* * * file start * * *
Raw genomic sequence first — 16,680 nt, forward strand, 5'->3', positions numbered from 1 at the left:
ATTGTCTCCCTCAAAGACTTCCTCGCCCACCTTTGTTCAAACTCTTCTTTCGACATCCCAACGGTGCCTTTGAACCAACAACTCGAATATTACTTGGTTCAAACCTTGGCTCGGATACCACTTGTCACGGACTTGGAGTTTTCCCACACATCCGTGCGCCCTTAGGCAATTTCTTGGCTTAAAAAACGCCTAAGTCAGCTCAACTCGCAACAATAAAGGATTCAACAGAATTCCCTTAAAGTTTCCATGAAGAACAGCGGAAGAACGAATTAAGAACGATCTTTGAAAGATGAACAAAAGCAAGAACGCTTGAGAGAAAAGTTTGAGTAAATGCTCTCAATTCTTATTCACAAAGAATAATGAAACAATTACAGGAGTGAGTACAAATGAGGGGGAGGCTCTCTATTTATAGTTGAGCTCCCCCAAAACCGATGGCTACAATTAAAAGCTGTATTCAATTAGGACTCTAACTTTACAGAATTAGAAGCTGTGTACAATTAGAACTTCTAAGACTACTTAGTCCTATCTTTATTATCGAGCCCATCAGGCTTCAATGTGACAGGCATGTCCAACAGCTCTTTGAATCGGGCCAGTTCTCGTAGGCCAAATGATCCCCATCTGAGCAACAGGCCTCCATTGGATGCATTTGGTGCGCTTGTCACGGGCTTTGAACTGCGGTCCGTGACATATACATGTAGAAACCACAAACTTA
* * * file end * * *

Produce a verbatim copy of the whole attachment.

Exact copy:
Raw genomic sequence first — 16,680 nt, forward strand, 5'->3', positions numbered from 1 at the left:
ATTGTCTCCCTCAAAGACTTCCTCGCCCACCTTTGTTCAAACTCTTCTTTCGACATCCCAACGGTGCCTTTGAACCAACAACTCGAATATTACTTGGTTCAAACCTTGGCTCGGATACCACTTGTCACGGACTTGGAGTTTTCCCACACATCCGTGCGCCCTTAGGCAATTTCTTGGCTTAAAAAACGCCTAAGTCAGCTCAACTCGCAACAATAAAGGATTCAACAGAATTCCCTTAAAGTTTCCATGAAGAACAGCGGAAGAACGAATTAAGAACGATCTTTGAAAGATGAACAAAAGCAAGAACGCTTGAGAGAAAAGTTTGAGTAAATGCTCTCAATTCTTATTCACAAAGAATAATGAAACAATTACAGGAGTGAGTACAAATGAGGGGGAGGCTCTCTATTTATAGTTGAGCTCCCCCAAAACCGATGGCTACAATTAAAAGCTGTATTCAATTAGGACTCTAACTTTACAGAATTAGAAGCTGTGTACAATTAGAACTTCTAAGACTACTTAGTCCTATCTTTATTATCGAGCCCATCAGGCTTCAATGTGACAGGCATGTCCAACAGCTCTTTGAATCGGGCCAGTTCTCGTAGGCCAAATGATCCCCATCTGAGCAACAGGCCTCCATTGGATGCATTTGGTGCGCTTGTCACGGGCTTTGAACTGCGGTCCGTGACATATACATGTAGAAACCACAAACTTA